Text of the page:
My name is Hemal P. Trivedi and I am a graduate student at Rutgers University finishing a Masters in Religious Studies with a specialization in Indian philosophy. From September 2016 to January 2017, I had the honor of living at Jīva Institute while completing my third semester and applying to Ph.D. programs in the United States.
Jīva Institute is a place where I was allowed to be myself. Indian by blood, I was raised in the United States disconnected from Indian philosophical knowledge. Born in a Brāhmaṇa family lineage, my father immigrated to the U.S in the 1990’s, unfortunately disconnected from the transmission of the Vedas. Understanding commonplace teachings like material desire leads to suffering, ātman, karma, dharma, were concepts I realized at the age of eighteen through the Bhagavad Gītā through self-study. A teaching so commonplace for a Hindu, was a treasure of knowledge for me to learn at a later age. I was always interested in the solution of the mind’s suffering. Why does the mind suffer? How does one defeat this suffering? After earning an Associate’s degree in Biology and Bachelor’s degree in Psychology, I understood two forms of alleviating mental suffering: psychiatric medicine and cognitive behavioral therapy. This was not enough, I wanted to learn more. Could the early Indian traditions have a solution to the issue of mental suffering? I decided to pursue the study of religion. It was through Rutgers University that I connected to Jīva Institute. I came to Jiva Institute to study “An Introduction to Hinduism” a three credit course, taught during winter break. For three weeks, I only got a taste of Vṛndāvan. I returned once more for a longer period of time.
The best experience about Jīva Institute was the company of like-minded individuals. I cannot stress the importance of keeping company that has similar goals, values and habits. When surrounded by others who are trying to pursue philosophical knowledge, you are given no choice but to dive deeper into your own thirst for learning. A bright institute of knowledge consists of the individuals. When the individuals are sincere and genuine, then the transmission of knowledge becomes sincere and genuine. This is the form of knowledge that I have received at Jīva Institute. Due to these circumstances, along with highly affable and caring staff, I can confidently say that I have found a home at Jīva Institute. It is not only an institute where people express their devotion through bhaktī, but also one in which the students engage in the rigorous study of Sanskrit, Nyāya, Yoga and many other subjects.
Satyanārāyaṇa Dāsa, commonly called Bābajī, is both a scholar and practitioner of Indian religious traditions (bhaktī ) and Sanskrit. I cannot express enough how rare it is to meet an individual who practices what he teaches. The beauty of the manner of teaching is that he answers each and every question with honesty and sincerity without a glimpse of pride in his answers. This manner of teaching is important because it forces a student to honestly look at what he is saying, not who is saying it. Then after the lecture has finished, when you have the chance to speak to him, you can easily tell that he is a humble practitioner and scholar. The beauty of this teaching style is this: Just listen.
One of the many memories I have of Jīva is interacting with the staff. My most precious memory is of being in the company of a devotee named Kamala. Her undying need to provide comfort for the students of Jīva, seems to be drawn from a spiritual source or at least from the devotion to her guru. In every moment of my stay, I was treated with genuine kindness and motherly affection from Kamala.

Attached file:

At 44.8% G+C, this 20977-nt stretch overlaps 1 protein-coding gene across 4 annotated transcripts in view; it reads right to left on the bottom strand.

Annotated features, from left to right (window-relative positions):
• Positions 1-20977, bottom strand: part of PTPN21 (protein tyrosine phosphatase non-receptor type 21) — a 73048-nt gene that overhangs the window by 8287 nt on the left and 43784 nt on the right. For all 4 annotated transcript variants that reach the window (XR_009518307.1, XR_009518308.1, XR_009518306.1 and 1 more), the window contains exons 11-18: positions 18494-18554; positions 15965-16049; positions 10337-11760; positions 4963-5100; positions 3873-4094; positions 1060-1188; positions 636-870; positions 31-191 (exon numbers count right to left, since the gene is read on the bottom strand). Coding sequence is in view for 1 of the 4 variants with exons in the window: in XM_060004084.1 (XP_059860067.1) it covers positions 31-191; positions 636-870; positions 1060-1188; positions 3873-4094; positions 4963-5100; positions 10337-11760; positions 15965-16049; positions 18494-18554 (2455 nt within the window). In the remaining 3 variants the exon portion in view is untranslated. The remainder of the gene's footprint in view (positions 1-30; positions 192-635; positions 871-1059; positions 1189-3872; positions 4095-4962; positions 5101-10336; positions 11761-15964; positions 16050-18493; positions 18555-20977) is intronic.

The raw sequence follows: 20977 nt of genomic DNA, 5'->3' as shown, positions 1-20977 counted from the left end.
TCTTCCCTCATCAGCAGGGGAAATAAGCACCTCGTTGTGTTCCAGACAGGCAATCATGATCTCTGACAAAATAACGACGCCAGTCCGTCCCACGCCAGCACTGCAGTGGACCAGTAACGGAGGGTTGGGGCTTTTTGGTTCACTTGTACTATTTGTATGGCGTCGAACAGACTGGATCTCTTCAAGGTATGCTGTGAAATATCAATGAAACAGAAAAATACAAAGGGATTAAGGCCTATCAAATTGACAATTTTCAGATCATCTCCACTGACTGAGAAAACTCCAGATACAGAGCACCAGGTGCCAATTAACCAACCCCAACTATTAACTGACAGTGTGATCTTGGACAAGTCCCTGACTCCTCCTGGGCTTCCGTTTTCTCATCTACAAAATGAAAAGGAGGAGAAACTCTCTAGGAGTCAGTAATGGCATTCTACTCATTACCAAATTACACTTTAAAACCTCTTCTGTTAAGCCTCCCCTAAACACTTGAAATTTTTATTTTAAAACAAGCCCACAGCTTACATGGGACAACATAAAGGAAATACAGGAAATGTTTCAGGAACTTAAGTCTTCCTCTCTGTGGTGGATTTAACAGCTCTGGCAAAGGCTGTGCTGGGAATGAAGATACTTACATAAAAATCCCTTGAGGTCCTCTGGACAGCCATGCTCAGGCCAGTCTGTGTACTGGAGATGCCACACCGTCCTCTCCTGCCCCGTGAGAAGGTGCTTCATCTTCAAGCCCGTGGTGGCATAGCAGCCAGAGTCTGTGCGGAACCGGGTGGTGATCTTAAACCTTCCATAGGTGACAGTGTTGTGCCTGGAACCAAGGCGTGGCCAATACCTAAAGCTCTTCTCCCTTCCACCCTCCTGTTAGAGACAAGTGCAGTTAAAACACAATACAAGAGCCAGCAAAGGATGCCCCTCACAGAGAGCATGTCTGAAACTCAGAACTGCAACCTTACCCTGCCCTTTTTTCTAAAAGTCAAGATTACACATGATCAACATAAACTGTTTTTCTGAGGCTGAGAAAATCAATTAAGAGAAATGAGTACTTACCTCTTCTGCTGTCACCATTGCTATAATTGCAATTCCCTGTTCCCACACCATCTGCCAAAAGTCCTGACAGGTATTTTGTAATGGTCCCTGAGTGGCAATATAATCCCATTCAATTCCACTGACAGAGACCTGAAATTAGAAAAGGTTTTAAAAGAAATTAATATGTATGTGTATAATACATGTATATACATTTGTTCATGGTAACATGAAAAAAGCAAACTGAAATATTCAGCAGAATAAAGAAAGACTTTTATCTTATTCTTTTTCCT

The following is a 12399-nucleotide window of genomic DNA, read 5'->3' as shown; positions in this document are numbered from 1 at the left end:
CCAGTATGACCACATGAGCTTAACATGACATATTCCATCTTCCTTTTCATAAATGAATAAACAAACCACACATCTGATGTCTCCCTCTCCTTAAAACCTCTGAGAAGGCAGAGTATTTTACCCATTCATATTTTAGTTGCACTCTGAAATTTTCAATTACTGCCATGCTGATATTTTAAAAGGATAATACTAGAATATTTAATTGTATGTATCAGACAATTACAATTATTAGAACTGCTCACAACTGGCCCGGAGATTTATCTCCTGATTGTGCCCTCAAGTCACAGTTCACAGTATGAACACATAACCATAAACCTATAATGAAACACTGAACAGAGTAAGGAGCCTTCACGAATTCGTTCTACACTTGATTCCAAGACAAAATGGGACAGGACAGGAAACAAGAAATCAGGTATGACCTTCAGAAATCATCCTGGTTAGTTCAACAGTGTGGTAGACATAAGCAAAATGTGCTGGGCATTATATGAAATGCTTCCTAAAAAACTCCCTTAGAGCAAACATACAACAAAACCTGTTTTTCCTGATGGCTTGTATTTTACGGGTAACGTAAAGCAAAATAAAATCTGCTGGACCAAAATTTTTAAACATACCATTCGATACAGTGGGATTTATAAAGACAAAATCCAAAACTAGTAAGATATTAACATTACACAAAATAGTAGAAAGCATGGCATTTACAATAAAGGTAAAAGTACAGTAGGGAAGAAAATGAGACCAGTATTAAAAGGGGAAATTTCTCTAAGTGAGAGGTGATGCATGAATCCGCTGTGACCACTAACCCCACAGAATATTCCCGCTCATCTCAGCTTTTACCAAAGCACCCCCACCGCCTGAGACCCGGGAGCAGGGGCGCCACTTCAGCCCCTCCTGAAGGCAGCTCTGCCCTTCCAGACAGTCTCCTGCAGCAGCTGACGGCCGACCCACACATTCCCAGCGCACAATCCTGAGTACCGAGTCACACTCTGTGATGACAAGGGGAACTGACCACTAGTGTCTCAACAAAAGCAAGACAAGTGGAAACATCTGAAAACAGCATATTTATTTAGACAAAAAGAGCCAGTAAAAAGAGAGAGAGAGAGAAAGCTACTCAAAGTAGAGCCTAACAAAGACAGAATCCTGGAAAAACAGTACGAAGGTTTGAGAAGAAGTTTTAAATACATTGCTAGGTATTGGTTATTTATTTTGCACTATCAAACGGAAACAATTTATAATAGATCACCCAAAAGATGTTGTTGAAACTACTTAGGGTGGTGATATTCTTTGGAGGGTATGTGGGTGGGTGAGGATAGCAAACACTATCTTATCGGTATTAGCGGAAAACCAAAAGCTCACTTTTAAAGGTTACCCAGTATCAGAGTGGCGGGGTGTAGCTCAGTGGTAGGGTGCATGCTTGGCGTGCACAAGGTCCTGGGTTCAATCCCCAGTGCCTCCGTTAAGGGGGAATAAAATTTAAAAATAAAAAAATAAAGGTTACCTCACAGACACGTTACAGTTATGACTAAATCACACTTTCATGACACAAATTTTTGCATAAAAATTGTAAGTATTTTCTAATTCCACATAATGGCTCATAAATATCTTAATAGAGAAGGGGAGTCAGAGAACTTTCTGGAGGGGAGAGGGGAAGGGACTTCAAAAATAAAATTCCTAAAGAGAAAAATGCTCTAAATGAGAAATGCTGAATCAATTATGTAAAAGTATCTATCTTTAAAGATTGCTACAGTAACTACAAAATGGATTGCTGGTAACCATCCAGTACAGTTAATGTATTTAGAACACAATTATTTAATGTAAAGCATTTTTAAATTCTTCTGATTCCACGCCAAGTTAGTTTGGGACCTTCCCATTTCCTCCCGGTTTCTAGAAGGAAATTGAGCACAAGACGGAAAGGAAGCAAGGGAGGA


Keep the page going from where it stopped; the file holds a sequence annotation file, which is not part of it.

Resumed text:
Jaya, who is the leading manager, working countless hours behind the scenes, is also another devotee who I vividly remember working tirelessly to guarantee that my stay in Vṛndāvan was worthwhile. While juggling between hundreds of people, Jaya had no problem making me feel special and certainly cared for. Outside of India, Vṛndāvan is spoken of with high regard and when visiting, it is people like Jaya that keep the reputation of Vṛndāvan’s comfort through her brilliant management.
Within Indian philosophy, there is a wealth of knowledge, but one needs sufficient resources to access it. Jīva Institute has provided me not only with an opportunity to access this knowledge, but an opportunity to discover myself as a student, and a member of humanity. I am proud to say that I have been accepted into a doctoral program in the United States and will hopefully be teaching Indian Philosophy as a professor of religion after my studies. Most importantly, I want to humbly thank Jīva Institute and the guru Satyanārāyaṇa Dāsa for not only helping me establish my career, but providing me with a foundation of knowledge. Jīva institute offers free classes for the public. I cannot imagine such a gift where a person who lives right across the street, can walk over and learn about the Bhāgavata Purāṇa, Nyāya, Bhaktī, Yoga, Sanskrit from an authoritative source. I am sincerely grateful to Jīva Institute, and I urge anyone reading this article to visit at least once. If you have even a water drop of interest in these philosophical concepts that apply to all of us, please visit, you may find another home at Jīva Institute.
-Hemal P. Trivedi
The spiritual ahankara is giving energy to the material ahankara. The spiritual I gives consciousness to the material I, so you think that, ‘I am this body.’ This identification is very deep and it is not easy to get out of it. It is very difficult to transcend the maya because the atma itself doesn’t have any potency to get out of it. It needs the intrinsic potency. That is why Bhakti is necessary.
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